When he announced last week that the CBC would be laying off 650 employees (about 8% of its 8,000-person workforce) and giving up on professional sports, Mother Corp president Hubert Lacroix said the state broadcaster would henceforth be “doing fewer things better.” 

Lacroix added that the $1-billion, tax-funded, propaganda arm of the lib-left establishment would begin a “process of reinventing” itself in a “media landscape [that] is transforming at an astounding speed.”

That assumes the CBC understands how to reinvent itself.

To begin with, the CBC has to get over three myths it constantly tells itself.

Read the whole story.

Tuesday, April 22, 2014

CBC’s Peter Mansbridgen being sponsored?

Besides giving huge donations to political parties like the BC Liberals is Postmedia via the Calgary Herald now lining the pockets of CBC journos like Peter Mansbridge?

I put a question mark there because Mansbridge claims he donates some of his speeches to charity although no proof has been given.

This isn't the first example of the Canadian media’s incestuous world – CBC and Postmedia have had a very cosy biz relationship in the past.

Read the full story.

Monday, April 21, 2014

Time to pull the plug on CBC

In democracies there is always tension between the “good ideas” that government has for spending taxpayers’ monies and taxpayers’ desire to spend it themselves.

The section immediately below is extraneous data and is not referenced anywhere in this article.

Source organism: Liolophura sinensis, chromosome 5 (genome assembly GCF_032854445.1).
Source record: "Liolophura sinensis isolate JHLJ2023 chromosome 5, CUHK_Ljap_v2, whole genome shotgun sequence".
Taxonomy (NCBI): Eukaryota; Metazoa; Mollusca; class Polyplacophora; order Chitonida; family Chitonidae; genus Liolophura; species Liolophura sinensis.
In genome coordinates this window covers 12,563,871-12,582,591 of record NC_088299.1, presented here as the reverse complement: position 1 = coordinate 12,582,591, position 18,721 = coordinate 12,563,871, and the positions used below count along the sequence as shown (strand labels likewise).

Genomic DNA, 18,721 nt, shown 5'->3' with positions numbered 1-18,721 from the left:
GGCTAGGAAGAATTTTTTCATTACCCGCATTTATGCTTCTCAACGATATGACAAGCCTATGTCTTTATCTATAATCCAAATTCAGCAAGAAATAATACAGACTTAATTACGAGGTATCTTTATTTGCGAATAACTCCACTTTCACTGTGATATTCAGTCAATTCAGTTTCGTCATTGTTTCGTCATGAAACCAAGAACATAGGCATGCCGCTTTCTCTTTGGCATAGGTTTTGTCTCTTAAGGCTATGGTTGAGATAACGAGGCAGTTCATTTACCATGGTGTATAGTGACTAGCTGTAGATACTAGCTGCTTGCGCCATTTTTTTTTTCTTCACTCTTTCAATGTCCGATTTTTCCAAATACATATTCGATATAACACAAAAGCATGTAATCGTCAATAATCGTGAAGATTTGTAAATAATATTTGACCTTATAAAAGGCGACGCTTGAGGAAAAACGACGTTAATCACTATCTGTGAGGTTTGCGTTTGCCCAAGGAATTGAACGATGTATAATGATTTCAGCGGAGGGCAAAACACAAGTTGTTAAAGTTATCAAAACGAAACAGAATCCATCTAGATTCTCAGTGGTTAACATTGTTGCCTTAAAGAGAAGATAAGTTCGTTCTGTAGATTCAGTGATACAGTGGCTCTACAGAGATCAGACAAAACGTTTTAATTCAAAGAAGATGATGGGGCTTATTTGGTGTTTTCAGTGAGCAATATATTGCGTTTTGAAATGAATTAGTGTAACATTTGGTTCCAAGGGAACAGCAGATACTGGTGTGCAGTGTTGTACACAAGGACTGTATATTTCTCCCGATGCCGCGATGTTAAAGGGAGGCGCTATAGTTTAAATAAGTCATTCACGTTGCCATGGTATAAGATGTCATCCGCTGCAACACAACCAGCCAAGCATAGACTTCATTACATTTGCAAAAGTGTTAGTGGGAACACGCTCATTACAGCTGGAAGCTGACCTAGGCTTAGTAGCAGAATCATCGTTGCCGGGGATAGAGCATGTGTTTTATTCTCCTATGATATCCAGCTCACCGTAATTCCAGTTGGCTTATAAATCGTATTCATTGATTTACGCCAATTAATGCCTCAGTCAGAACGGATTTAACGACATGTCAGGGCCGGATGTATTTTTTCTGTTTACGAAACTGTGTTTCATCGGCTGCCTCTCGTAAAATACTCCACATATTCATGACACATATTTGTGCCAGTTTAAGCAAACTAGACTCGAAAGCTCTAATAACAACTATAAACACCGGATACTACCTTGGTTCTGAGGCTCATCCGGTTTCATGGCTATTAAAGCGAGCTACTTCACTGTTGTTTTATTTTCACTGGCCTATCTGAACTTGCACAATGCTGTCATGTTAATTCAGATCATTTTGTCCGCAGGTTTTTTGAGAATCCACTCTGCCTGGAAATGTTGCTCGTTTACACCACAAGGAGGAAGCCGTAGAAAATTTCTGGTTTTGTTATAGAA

And increasingly nationally financed broadcasters such as PBS in the United States and CBC in Canada are questioned regarding value received for value expended.

Essentially, there are multiple reasons that public broadcasting is irrelevant: philosophical, professional, and political.

Philosophically, public broadcasting uses taxpayer money to compete with private industry, often for the same product.

Professionally, it may be unpleasant — even cruel — to say, but U.S. and Canadian public broadcasting isn’t very good.

Politically, one must also recognize that CBC/PBS is an aviary for those flying on two left wings. While professing to be nonpartisan, they simply are not.

Read the full story.

Friday, April 18, 2014

CBC lost their way years ago

No one can say they didn't see it coming. The writing has been on the wall at the CBC for quite some time. 

Last Thursday, state broadcaster CEO Hubert Lacroix announced 657 positions were being cut.

For a long time, the network was known as the place for hockey, The Simpsons reruns and Coronation Street.  And this is a public broadcaster?!

Their existential crisis isn't just starting -- they lost their way years ago.

The loss of hockey is only going to compound the challenges.

Read the full story.

Thursday, April 17, 2014

CBC needs radical surgery to survive

The future of the CBC is one of those discussions that both unites and divides Canadians: we love to argue about it, but never reach a conclusion. Over the years it has become distilled enough that it can be debated in shorthand, reduced as it is to a few pointed questions: Should the CBC continue to exist, or not?

The suggestions are many. Turn it into a northern version of the United States’ PBS, forever holding on-air telethons begging for donations. Transform it into a subscription service peddling its wares to cable and satellite customers. End subsidies to commercial broadcasters and give them to the CBC while banning it from selling ads. Slash the budget further and focus on those few remote regions that are unable to pick up other services.

Read the full story.